A white middle aged American history student named Tom McMaster who originally created the character as he felt it would give himself more ‘credibility’ when discussing the politics of the Middle East on online forums. The hoax was only revealed following McMaster claims that Amina had been kidnapped, a claim that triggered a great amount of close media attention to the blog.  Journalists eventually began to suspect if Amina was a hoax, a suspicion eventually confirmed when a Croatian woman came forward saying that the images of Amina were actually of herself. You see McMaster has found her photos online and saw them as the perfect avatar for his Syrian blogger.

There is so much we could talk about in terms of this hoax. However, in relation to the simulacrum, I think two points stand out particularly. The appropriated image of the Croatian woman, and the press attention, and later outrage, in regards to the simulated kidnapping.

The photo example serves as a striking example of Camille’s idea of “an image without a model”, a model built on “false likeness” where resemblance is not an issue (MC 36). This embodies Plato’s idea of a shadow seeming realer than the original, that an American man’s opinions on what a Syrian girl should look like is more important than any actual Syrian girl (p-215).  Here we’re reminded of Camille’s argument that the simulacra is not a copy but an alternative (37). That if people of colour, particularly in the so called ‘third world’ are not ‘doing’ suffering poetically or photogenically enough they will be replaced by a simulacrum.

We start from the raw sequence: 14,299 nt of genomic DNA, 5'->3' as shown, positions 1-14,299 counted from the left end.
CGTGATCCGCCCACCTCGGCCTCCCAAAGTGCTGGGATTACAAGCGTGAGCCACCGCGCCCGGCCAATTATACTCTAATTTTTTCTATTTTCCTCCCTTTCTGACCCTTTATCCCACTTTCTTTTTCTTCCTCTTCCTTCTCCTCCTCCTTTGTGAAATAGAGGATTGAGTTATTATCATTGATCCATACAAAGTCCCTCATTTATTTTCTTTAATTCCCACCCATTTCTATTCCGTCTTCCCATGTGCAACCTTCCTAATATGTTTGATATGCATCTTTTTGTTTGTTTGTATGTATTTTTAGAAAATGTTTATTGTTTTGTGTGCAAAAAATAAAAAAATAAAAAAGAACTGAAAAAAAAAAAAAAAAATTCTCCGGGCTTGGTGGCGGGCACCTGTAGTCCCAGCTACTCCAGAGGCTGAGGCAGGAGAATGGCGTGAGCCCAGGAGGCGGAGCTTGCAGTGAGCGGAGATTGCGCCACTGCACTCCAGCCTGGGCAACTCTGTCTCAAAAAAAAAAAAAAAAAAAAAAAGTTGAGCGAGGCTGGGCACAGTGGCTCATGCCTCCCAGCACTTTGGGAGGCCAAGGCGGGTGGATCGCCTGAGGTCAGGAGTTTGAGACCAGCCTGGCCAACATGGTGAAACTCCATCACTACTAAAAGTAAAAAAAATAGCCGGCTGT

Here we can move onto the second example, the faked kidnapping of McMaster’s Amina character. In this blurring of the fantasy event and the 'real world' response we are provided with a powerful example of Baudrillard’s argument in ‘precession of simulacra’ that people would “react more violently to a simulated hold up than a real hold up”. Robbed of their 'third world' fantasy and presented with its real life author we can see why the British and American press reacted so angrily. This passionate response to a completely fictional character illustrates Camille’s point that the simulacrum disturbs a person’s priorities, as we found when the British and American press reacted more enthusiastically to Amina’s voice, Amina’s plight, than to the real activists who are risking their lives in Syria.